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Source: Tariffs Hurt the Heartland news release

Washington, D.C. - As negotiations between the United States and China continue on the phase one trade deal, new data released by Tariffs Hurt the Heartland shows American consumers and businesses have paid an additional $42 billion since the trade war began in February 2018 through October 2019.

This data comes less than a week before yet another round of tariffs are expected to be implemented on primarily consumer facing goods. In the month of October, there were nearly $18 billion worth of imports from China that will be hit with a 15 percent tax beginning December 15th unless those tariffs are rolled back.

In the month of October alone, Americans paid a total of $7.2 billion in tariffs, more than any other amount in U.S. history. That is one billion dollars higher than in October 2018, which itself shattered previous records for tariffs collected. This significant increase in tariffs paid by Americans is primarily driven by tariffs implemented by the Trump administration, which account for over $4 billion of the total in October.

"According to an analysis of data from the president's own Department of Commerce, American businesses, farmers and consumers - and not China - have paid $42 billion in additional taxes because of these tariffs," stated Americans for Free Trade spokesperson Jonathan Gold.

"Yet even when faced with this staggering number, it's still unclear whether the president will follow through with his threat to raise taxes yet again on December 15th with another rounds of tariffs, this time on primarily consumer-facing products like toys and consumer electronics. This trade war has lasted long enough and done enough damage. It's time the administration finalize a deal with China to end the trade war and remove all tariffs," said Gold.

The data released today also shows the devastating impact of retaliatory tariffs on American exports as well. Chinese tariffs on American exports totaled $12 billion since the start of the trade war and topped $1.3 billion in October alone as China further raised tariffs in retaliation for U.S. List 4A tariffs.

These tariffs have focused heavily on American farm exports. The October data shows that exports to China that are subject to retaliatory tariffs are $30 billion below their 2017 levels - a 25 percent decrease.

"This data shows that farmers in America's heartland - the very places where the 2020 campaign will turn - are paying a steep price because of the trade war," said Brian Kuehl, Co-Executive Director of Farmers for Free Trade.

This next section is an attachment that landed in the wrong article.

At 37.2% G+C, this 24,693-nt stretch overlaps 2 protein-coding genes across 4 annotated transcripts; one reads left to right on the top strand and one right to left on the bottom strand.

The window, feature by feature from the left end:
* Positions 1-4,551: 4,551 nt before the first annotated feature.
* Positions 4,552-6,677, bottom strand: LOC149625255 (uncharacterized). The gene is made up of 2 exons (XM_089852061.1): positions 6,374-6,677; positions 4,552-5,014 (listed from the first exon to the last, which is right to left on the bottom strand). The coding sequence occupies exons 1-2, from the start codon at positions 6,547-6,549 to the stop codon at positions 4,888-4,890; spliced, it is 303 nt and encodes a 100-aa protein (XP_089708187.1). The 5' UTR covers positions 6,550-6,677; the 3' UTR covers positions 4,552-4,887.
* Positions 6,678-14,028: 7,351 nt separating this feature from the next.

"The President needs to show he can close not just a Phase One deal, but a comprehensive deal that rolls back the tariffs and ends the trade war. Farmers want long-term reliable markets. One-time purchases are not a replacement for the certainty that global trade opportunities provide," said Kuehl.

The trade war has hit swing states particularly hard. In seven of the top swing states (Florida, Iowa, Michigan, Minnesota, Ohio, Pennsylvania and Wisconsin), Americans have paid a combined additional $7.66 billion in taxes because of these tariffs. In Michigan alone, businesses, farmers and consumers have paid an additional $1.8 billion in taxes.

For the month of October, people in these seven states have paid an extra $687 million, including almost $138 million in Ohio alone. As these states face higher and higher tariffs, their economies begin to suffer. Unemployment is rising in key swing states like Michigan and Wisconsin, with Moody's Analytics estimating the trade war has reduced U.S. employment by 300,000. Farm bankruptcies have risen 24 percent since September of last year, and some of the hardest hit areas are in must-win swing states.

And the manufacturing industry, which plays a pivotal role in many swing states, contracted for a fourth month in a row in November, with ISM Chairman Timothy Fiore saying, "Global trade remains the most significant cross-industry issue."

The data released today is part of a monthly Tariff Tracker that Tariffs Hurt the Heartland, a campaign supported by more than 150 business and agricultural trade associations, has launched in conjunction with The Trade Partnership, which compiles monthly data released by the U.S. government. The monthly import data is calculated using data from the U.S. Census Bureau. The monthly export data is compiled using data from the Census Bureau and the U.S. Department of Agriculture.

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